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Star Trek: Enterprise, episode 67 (3.15)

Last Modified: 28 Jun 2006 13:30:03

Scott Bakula   IMDB   Captain Jonathan Archer
Connor Trinneer   IMDB   Commander Charles Tucker III
Jolene Blalock   IMDB   Sub-Commander T'Pol
Dominic Keating   IMDB   Lieutenant Malcolm Reed
Anthony Montgomery   IMDB   Ensign Travis Mayweather
Linda Park   IMDB   Ensign Hoshi Sato
John Billingsley   IMDB   Chief Medical Officer Phlox
Guest Cast:
Noa Tishby   IMDB   Amanda Cole
Thomas Kopache   IMDB   The Alien
Steven Culp   IMDB   Major Hayes
David Livingston   IMDB
Rick Berman   IMDB
Brannon Braga   IMDB

Enterprise rescues a dying alien from a colossal spatial anomaly, and he refuses to reveal why he was there. Meanwhile, tensions between Reed and Hayes heat up as new training drills begin.
As Enterprise heads for the red giant star that Archer believes to be the location of the Xindi weapon, the ship encounters a massive spatial distortion. They discover a small craft within the anomaly and pull it to safety. Inside the craft, they find an unconscious alien being hooked up to monitoring equipment. The alien, notes Phlox, is suffering from rapid cellular degeneration. Once revived, the alien insists on being returned to his ship, but Archer can't help but be suspicious of his motives.

T'Pol and Trip study the alien's pod and come to the conclusion that the alien was placed in the spatial anomaly so that someone could keep track of his exposure to the environment - he's a test subject. The pod's hull also contains the same combination of alloys found in the surface of the Expanse's mysterious spheres. As the mystery grows, Archer insists on questioning the alien further. The alien, however, won't reveal much and just claims he is from a trans-dimensional realm and that he's a prisoner participating in an experiment he knows nothing about.

Meanwhile, long-simmering tensions among the Enterprise crew begin to boil over. T'Pol learns that Trip has been holding Vulcan neuro-pressure sessions with MACO Amanda Cole and is surprised to find herself distracted by the situation. When she confronts Trip about it later, the two finally give in to their mutual attraction and consummate their relationship. Also, Major Hayes convinces Archer to allow the MACOs to put the ship's security team and senior officers through a series of training drills. Reed, who has resented Hayes' presence from the beginning, feels that his authority is being challenged. The two become increasingly combative during the training sessions and end up engaging in a full-out brawl.

Back in Sickbay, the alien's condition seems to be taking a turn for the worse. As soon as Phlox turns his back, however, the alien attacks him and disappears through the wall, into the ship. As the alien disrupts systems throughout the ship, the crew frantically attempts to track him down. They eventually realize that he's headed for Engineering. Reed and Hayes - putting aside their differences for the moment - race to Engineering and find the alien plunging his arm into the warp reactor. The two men work together to trigger a feedback response that blasts the alien, and he is knocked to the ground, unconscious.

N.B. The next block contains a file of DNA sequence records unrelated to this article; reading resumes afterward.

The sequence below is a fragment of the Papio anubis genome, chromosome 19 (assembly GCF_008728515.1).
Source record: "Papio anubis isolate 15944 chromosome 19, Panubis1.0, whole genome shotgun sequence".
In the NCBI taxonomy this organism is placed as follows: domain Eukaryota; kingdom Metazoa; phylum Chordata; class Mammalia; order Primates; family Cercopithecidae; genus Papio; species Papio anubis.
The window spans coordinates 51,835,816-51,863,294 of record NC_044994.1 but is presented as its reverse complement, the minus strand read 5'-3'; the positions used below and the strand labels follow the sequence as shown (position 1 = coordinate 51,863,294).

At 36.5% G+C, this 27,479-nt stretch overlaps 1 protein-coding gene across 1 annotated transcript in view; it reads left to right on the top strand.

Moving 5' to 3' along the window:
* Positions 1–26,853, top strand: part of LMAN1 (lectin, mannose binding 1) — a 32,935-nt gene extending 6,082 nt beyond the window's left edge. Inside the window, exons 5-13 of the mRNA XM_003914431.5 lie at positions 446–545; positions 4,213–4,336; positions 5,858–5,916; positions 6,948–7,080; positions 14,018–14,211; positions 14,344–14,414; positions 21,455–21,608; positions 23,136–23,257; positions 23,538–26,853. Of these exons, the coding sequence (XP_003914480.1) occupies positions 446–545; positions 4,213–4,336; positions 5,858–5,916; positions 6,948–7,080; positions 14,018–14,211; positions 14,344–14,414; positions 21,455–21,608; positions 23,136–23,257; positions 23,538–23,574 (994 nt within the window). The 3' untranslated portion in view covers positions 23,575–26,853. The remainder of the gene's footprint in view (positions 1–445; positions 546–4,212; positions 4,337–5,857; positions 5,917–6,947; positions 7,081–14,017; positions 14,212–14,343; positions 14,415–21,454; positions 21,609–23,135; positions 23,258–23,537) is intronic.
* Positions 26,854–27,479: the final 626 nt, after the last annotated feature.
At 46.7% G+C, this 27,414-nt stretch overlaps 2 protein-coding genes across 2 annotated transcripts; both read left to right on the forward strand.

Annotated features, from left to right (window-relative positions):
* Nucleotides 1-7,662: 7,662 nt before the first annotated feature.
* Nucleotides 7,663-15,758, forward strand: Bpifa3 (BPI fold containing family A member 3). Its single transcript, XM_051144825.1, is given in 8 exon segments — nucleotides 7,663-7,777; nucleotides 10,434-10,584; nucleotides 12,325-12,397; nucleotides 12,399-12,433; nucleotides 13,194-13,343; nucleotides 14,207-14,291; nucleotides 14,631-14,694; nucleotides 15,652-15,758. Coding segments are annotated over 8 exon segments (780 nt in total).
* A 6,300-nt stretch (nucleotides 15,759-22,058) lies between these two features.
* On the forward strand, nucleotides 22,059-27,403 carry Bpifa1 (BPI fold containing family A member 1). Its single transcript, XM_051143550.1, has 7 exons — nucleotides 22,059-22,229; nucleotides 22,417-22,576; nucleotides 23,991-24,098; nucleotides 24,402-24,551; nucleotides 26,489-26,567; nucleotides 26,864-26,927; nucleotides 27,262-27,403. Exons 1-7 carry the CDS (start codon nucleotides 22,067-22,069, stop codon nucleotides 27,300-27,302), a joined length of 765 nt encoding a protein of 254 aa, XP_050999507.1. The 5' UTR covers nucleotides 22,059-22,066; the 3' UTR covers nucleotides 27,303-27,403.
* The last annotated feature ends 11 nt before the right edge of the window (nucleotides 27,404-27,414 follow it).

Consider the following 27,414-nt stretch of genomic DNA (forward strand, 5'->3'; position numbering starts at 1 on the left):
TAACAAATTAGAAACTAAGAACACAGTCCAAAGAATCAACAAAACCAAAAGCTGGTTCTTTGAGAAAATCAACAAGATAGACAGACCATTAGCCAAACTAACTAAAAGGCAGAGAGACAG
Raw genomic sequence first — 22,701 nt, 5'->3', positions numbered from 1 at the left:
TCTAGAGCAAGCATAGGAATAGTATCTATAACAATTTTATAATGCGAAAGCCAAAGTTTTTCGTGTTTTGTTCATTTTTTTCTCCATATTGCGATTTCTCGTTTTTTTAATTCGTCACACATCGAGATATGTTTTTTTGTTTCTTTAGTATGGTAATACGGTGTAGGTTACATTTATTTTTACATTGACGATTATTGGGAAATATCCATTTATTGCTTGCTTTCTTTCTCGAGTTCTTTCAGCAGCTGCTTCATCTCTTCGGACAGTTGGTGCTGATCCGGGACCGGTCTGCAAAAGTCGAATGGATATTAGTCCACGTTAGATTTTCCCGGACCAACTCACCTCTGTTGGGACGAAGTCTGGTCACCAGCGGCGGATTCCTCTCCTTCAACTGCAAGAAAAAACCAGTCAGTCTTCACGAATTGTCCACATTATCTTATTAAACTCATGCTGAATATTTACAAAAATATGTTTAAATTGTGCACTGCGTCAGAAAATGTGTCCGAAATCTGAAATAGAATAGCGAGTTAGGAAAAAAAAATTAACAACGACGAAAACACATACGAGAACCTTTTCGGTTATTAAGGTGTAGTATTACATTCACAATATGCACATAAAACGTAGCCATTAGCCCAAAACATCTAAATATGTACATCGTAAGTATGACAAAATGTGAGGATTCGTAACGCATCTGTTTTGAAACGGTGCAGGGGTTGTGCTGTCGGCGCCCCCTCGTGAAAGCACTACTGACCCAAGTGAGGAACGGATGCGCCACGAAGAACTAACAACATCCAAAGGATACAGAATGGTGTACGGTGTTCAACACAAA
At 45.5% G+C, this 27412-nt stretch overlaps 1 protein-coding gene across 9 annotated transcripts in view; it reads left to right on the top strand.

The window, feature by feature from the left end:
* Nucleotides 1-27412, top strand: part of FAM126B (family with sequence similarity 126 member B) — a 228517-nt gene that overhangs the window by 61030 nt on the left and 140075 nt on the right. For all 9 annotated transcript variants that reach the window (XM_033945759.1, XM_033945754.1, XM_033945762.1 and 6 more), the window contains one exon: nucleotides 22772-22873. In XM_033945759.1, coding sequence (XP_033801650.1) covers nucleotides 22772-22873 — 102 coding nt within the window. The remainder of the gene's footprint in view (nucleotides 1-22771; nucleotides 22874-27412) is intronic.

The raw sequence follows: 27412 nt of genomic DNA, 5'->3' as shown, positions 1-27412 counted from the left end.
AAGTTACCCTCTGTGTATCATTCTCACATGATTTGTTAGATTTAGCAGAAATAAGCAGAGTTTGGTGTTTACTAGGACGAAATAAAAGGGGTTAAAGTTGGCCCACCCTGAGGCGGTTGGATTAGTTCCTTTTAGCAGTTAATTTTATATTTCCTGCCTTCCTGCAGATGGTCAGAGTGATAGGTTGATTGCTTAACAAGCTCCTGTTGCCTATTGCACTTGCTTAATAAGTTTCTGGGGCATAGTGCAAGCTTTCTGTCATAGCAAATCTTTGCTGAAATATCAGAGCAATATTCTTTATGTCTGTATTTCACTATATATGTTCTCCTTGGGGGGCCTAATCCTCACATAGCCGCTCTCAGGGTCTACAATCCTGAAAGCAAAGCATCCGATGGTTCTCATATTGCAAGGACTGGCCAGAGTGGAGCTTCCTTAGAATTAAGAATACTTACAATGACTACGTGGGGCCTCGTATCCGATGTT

Later on, Archer chastises Hayes and Reed for their juvenile behavior. The two men seem to have come to a sort of understanding, however, having worked together so successfully to stop the alien. Meanwhile, T'Pol and Trip are forced to deal with the awkwardness that follows their intimate encounter. T'Pol coolly thanks Trip for his help in her "exploration of human sexuality" and the two agree to forget that it ever happened. They do, however, decide to continue their neuro-pressure sessions.

In Sickbay, the alien is drawing his final breaths. Archer demands to know why the alien tried to destroy Enterprise, but the alien can only offer cryptic, chilling last words: when the Xindi destroy Earth, he says, his people will "prevail." With that, he disappears, leaving Archer with even more questions than before.

By Ex Deux on 12 Feb 2004 07:01:00
"Strategem"'s closing scene last week was reminiscent of the closing scene of DS9's "Call to Arms" for building momentum to a bigger story about to unfold. Like an alcoholic with a five dollar bill, "Harbinger" squanders that momentum and all the work of its strong two preceding episodes, in favor of a disjointed mix of storylines filled with out-of-character behavior.

After a series of episodes filled with alien attacks, starships, and explosions, "Harbinger" is a bottle show in which most...

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By The Trek Nation on 12 Feb 2004 05:42:00
The significant storyline, the alien who may be one of the fabled Makers of the Expanse, got the short shrift by far in exchange for crewmembers punching each other and doing the nasty. Yes, I know sex is not supposed to be nasty, but a beautiful expression of desire between people; in this case, however, there was nothing beautiful about it, unless beautiful bodies are supposed to make the sex beautiful, but with the butt shot trimmed, even that's a letdown.

The "Previously on Enterprise"...

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